Malmedy Massacre - Peiper Moves On

Peiper Moves On

The opening forced through the American lines by Kampfgruppe Peiper was marked by other murders of prisoners of war, and later of Belgian civilians. Members of his unit killed at least eight other American prisoners in Ligneuville.

New massacres of POWs were reported in Stavelot, Cheneux, La Gleize, and Stoumont, on December 18, 19, and 20. Finally, on December 19, 1944, between Stavelot and Trois-Ponts, German forces tried to regain control of the bridge over the Ambleve river in Stavelot, which was crucial for receiving reinforcements, fuel, and ammunition. Peiper’s men murdered about 100 Belgian civilians.

American Army engineers blocked Peiper's advance in the narrow Amblève River valley by blowing up the bridges. Additional U.S. reinforcements surrounded the Kampfgruppe in Stoumont and la Gleize. Peiper and 800 of his men eventually escaped this encirclement by marching through the nearby woods and abandoning their heavy equipment, including several Tiger II tanks.

On December 21, during the battle around Gleize, the men of Kampfgruppe Peiper captured an American officer, Major Harold D. McCown, who was leading one of the battalions of the 119th Infantry Regiment. Having heard about the Malmedy massacre, McCown personally asked Peiper about his fate and that of his men. McCown testified that Peiper told him neither he nor his men were at any risk and that he (Peiper) was not accustomed to killing his prisoners. McCown noted that neither he nor his men were threatened in any manner, and he testified in Peiper's defense during the 1946 trial in Dachau.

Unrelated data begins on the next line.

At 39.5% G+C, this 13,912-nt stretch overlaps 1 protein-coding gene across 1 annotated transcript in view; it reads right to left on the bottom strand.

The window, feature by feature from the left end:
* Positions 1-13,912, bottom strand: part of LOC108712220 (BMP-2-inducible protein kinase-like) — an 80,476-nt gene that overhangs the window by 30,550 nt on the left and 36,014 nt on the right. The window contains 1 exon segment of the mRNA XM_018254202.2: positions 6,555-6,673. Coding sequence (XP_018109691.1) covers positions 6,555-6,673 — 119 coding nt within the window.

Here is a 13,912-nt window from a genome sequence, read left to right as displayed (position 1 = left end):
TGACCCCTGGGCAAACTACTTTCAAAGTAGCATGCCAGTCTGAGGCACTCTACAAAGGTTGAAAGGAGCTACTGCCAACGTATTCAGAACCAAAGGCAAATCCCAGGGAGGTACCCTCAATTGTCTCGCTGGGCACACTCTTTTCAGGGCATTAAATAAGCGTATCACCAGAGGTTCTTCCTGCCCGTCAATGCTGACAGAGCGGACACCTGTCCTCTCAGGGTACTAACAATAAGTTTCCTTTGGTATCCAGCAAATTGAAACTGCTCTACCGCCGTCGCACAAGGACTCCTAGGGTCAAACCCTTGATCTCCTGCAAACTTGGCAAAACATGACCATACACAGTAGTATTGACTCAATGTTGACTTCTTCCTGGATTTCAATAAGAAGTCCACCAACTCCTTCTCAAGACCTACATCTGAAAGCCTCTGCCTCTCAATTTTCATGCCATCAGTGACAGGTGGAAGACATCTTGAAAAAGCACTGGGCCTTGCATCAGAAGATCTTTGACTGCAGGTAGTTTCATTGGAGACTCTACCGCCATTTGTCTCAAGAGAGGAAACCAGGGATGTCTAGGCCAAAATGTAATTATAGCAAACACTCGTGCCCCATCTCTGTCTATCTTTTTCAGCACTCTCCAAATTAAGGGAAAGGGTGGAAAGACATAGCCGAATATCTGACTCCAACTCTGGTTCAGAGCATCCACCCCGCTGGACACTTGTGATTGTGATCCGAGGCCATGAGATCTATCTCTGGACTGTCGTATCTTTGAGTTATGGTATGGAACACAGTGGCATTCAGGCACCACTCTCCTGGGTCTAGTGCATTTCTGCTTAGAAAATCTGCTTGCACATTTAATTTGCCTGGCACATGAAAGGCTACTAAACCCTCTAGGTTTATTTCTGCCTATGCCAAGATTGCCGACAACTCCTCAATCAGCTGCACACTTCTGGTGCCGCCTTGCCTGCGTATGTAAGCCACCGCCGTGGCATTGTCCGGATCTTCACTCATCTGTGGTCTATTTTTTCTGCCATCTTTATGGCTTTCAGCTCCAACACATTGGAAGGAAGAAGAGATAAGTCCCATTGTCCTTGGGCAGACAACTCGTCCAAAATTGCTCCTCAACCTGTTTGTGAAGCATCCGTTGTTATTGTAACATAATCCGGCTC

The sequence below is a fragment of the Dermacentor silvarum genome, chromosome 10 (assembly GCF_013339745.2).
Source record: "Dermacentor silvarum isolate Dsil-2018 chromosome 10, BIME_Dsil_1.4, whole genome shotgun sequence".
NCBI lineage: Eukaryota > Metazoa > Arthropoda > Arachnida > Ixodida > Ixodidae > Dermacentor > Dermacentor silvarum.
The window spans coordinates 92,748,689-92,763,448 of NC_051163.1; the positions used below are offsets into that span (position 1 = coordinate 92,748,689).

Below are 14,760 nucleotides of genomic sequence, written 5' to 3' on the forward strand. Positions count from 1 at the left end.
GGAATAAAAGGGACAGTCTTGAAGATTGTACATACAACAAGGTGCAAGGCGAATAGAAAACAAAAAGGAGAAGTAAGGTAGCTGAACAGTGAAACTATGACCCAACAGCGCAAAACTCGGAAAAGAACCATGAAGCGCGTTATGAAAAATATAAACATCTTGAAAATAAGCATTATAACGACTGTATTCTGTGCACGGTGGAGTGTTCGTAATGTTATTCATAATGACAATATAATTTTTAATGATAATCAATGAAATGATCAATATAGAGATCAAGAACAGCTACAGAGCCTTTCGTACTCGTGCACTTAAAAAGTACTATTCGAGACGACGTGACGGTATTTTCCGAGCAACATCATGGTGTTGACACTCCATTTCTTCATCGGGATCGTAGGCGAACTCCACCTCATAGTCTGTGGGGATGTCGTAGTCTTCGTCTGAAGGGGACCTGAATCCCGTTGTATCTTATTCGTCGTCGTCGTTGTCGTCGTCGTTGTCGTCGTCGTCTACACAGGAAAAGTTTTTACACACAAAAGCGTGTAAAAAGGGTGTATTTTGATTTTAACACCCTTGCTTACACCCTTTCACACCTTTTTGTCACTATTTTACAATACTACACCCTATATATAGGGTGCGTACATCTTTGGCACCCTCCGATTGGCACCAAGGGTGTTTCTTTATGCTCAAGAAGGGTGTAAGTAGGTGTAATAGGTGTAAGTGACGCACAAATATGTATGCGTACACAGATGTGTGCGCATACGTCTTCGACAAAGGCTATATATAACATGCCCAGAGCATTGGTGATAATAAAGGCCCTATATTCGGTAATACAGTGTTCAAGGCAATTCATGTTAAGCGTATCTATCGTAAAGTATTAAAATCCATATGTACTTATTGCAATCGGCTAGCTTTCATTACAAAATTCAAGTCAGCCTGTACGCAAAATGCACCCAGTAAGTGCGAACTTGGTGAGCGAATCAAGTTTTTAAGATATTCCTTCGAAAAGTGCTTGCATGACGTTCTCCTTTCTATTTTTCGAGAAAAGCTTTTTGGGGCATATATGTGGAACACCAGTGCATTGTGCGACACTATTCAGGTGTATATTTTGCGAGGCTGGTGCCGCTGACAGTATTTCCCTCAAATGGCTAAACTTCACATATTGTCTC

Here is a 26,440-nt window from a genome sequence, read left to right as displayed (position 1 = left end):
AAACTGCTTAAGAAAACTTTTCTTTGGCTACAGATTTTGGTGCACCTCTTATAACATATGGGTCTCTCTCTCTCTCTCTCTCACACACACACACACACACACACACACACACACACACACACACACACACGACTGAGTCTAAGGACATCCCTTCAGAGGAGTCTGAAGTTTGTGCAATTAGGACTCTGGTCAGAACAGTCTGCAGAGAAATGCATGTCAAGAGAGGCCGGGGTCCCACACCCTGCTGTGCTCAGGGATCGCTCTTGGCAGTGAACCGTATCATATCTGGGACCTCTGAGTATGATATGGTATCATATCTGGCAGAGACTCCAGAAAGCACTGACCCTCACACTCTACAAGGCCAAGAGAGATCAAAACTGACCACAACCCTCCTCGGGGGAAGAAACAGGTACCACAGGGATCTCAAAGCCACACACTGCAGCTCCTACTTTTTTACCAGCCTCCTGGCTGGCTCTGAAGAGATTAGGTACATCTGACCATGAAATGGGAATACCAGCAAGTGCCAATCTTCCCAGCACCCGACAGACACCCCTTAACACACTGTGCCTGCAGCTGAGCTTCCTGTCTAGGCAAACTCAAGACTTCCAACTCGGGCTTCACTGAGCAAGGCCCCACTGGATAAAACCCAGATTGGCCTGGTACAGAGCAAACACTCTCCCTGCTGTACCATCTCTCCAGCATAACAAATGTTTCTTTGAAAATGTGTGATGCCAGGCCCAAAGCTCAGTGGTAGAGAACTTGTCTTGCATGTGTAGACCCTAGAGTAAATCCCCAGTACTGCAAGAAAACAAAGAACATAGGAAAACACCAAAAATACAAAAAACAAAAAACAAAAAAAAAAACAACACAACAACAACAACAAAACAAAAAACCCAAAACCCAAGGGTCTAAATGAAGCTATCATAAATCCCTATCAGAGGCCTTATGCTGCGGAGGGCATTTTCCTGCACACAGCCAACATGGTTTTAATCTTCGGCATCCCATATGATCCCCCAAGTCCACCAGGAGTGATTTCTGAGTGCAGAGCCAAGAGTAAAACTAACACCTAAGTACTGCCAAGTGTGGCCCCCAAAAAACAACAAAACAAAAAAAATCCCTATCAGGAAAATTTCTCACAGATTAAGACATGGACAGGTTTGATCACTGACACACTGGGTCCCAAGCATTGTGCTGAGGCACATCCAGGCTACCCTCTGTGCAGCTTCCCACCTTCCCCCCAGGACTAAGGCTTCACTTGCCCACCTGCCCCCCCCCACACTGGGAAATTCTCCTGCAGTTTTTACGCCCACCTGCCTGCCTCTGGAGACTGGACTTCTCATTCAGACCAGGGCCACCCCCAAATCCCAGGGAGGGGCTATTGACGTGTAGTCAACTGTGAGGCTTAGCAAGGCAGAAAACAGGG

Once re-equipped, Kampfgruppe Peiper rejoined the battle, and other killings of POWs were reported on December 31, 1944, in Lutrebois, and between January 10 and 13, 1945, in Petit Thier. The precise number of prisoners of war and civilians massacred attributable to Kampfgruppe Peiper is still not clear. According to certain sources, 538 to 749 POWs had been the victims of war crimes perpetrated by Peiper's men. These figures are, however, not corroborated by the report of the United States Senate subcommittee that later inquired into the subsequent trial; according to the Committee, the number of dead would be 362 prisoners of war and 111 civilians. According to this report, the count of POWs or civilians killed at different places is as follows:

Place Prisoners of war Civilians
Honsfeld 19
Büllingen 59 1
Baugnez 86
Ligneuville 58
Stavelot 8 93
Cheneux 31
La Gleize 45
Stoumont 44 1
Wanne 5
Trois-Ponts 11 10
Lutrebois 1
Petit Thier 1
Total 362 111

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